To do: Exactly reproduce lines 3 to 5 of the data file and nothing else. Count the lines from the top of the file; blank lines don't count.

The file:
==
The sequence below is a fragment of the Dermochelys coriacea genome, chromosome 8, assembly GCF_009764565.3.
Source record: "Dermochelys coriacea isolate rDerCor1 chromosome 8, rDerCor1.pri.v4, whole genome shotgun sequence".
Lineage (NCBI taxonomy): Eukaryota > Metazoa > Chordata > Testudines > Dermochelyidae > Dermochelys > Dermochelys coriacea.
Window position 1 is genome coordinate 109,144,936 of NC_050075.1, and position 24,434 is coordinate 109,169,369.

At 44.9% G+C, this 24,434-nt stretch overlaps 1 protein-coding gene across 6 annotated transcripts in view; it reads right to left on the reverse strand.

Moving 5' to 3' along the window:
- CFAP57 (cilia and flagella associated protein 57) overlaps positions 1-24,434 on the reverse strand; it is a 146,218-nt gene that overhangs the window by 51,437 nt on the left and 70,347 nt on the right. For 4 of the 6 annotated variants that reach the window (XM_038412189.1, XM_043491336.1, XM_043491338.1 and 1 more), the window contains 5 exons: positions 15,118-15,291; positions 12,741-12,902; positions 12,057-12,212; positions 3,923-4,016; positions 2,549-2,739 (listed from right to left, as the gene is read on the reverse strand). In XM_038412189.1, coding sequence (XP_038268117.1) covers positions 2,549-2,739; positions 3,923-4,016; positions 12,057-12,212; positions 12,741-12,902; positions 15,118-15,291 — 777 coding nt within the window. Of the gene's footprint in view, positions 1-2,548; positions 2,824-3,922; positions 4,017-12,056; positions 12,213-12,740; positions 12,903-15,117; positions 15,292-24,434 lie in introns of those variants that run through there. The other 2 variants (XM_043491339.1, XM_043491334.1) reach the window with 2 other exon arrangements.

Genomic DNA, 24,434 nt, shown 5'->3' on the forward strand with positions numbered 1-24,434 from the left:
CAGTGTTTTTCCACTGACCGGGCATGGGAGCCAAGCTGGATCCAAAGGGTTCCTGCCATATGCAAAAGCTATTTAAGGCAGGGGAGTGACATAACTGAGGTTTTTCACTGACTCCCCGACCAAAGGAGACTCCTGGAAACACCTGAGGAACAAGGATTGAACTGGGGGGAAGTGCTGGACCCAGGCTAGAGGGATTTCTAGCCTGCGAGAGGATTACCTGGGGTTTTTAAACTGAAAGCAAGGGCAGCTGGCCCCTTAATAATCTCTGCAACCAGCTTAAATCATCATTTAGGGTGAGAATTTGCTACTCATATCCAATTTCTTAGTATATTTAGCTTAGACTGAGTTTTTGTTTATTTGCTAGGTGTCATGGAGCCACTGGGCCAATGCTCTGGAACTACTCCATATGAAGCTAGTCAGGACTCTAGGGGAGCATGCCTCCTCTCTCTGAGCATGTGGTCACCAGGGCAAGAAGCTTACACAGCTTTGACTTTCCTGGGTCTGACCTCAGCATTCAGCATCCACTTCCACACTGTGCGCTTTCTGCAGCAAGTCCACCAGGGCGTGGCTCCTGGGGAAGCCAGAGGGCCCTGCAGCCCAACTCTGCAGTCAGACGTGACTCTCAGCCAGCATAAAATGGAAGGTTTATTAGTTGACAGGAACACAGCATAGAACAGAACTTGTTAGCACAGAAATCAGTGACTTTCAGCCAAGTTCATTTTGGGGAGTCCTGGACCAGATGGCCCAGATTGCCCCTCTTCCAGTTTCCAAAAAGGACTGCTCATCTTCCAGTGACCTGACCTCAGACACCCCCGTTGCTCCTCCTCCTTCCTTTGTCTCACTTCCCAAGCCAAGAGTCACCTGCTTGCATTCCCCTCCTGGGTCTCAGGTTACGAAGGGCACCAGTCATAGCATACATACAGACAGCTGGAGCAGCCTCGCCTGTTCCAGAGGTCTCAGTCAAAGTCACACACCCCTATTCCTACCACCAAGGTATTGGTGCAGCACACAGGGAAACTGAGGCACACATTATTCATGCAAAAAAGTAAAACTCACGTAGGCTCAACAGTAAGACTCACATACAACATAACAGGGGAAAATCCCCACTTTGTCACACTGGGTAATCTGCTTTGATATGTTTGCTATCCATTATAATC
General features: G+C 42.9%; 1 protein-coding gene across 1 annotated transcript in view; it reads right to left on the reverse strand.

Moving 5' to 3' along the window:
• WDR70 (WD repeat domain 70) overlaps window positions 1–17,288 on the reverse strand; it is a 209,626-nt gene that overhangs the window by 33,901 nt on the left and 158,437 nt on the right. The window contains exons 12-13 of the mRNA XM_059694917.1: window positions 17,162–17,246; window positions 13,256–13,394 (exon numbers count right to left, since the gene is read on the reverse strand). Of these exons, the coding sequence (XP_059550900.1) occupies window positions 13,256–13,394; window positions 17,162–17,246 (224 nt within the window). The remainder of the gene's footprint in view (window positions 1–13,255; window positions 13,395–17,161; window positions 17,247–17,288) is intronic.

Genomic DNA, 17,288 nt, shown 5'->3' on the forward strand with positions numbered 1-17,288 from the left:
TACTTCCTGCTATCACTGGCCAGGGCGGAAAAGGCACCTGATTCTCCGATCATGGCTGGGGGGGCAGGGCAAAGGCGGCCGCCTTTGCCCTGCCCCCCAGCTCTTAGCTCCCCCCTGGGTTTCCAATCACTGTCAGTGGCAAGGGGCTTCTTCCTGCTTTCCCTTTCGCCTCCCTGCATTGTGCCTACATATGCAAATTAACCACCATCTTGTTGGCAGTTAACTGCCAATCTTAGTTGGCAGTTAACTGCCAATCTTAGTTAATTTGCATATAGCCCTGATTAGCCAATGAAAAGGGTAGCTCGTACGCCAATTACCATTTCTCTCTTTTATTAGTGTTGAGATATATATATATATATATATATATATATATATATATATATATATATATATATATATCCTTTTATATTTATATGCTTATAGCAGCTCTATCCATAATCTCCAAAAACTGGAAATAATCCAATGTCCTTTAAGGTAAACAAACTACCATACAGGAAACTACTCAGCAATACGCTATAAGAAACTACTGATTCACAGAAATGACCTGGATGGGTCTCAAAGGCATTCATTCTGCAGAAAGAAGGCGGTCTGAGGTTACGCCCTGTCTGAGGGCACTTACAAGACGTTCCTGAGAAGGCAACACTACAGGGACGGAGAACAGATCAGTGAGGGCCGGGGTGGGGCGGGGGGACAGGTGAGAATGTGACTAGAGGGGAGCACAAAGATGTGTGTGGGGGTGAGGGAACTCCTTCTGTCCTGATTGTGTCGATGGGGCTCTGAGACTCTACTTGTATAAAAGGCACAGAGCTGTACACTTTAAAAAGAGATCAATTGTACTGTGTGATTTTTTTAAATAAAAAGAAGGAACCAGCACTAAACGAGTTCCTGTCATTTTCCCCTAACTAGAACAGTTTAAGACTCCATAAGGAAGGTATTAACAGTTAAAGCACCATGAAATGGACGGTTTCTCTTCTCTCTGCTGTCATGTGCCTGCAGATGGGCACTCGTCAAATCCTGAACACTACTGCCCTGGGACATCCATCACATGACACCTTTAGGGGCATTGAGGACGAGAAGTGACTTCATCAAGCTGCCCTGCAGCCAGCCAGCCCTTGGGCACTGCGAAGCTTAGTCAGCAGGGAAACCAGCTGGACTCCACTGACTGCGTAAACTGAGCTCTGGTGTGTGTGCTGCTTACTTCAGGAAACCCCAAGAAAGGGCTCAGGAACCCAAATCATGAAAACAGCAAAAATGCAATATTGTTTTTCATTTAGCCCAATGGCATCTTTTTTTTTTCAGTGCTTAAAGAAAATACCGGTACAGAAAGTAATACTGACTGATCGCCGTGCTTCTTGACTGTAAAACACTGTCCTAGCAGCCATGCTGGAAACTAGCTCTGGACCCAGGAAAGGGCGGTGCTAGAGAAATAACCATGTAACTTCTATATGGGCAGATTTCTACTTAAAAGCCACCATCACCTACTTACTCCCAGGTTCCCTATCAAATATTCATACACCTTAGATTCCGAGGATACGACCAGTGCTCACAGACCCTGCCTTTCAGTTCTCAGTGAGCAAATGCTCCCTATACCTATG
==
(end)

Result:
Lineage (NCBI taxonomy): Eukaryota > Metazoa > Chordata > Testudines > Dermochelyidae > Dermochelys > Dermochelys coriacea.
Window position 1 is genome coordinate 109,144,936 of NC_050075.1, and position 24,434 is coordinate 109,169,369.

At 44.9% G+C, this 24,434-nt stretch overlaps 1 protein-coding gene across 6 annotated transcripts in view; it reads right to left on the reverse strand.